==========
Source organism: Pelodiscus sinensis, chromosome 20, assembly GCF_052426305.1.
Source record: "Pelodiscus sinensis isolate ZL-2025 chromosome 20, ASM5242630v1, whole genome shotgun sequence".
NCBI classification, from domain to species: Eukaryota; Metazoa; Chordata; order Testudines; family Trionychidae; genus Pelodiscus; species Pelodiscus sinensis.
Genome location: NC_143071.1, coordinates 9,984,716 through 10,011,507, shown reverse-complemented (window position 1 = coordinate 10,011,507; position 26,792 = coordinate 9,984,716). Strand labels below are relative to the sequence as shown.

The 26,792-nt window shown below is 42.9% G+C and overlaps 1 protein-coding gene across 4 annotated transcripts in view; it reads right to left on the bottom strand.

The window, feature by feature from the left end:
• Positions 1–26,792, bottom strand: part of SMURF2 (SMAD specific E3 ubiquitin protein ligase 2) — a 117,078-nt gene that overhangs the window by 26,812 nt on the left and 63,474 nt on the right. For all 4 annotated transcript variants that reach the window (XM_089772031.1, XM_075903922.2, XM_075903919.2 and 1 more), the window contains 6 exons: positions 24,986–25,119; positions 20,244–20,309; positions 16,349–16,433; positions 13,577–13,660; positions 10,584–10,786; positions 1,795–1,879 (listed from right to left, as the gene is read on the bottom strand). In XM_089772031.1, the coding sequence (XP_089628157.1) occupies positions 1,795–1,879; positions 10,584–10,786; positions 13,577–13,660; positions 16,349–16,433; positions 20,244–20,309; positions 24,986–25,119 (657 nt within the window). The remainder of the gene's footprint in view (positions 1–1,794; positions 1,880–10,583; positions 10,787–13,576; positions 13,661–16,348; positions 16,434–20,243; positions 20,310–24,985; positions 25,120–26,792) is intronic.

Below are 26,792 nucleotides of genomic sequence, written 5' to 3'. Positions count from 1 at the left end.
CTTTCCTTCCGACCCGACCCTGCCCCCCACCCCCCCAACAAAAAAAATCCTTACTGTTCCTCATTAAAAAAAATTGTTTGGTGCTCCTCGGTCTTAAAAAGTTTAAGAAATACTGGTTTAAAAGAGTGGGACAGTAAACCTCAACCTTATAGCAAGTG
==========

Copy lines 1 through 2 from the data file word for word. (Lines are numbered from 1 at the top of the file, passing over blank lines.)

Source organism: Pelodiscus sinensis, chromosome 20, assembly GCF_052426305.1.
Source record: "Pelodiscus sinensis isolate ZL-2025 chromosome 20, ASM5242630v1, whole genome shotgun sequence".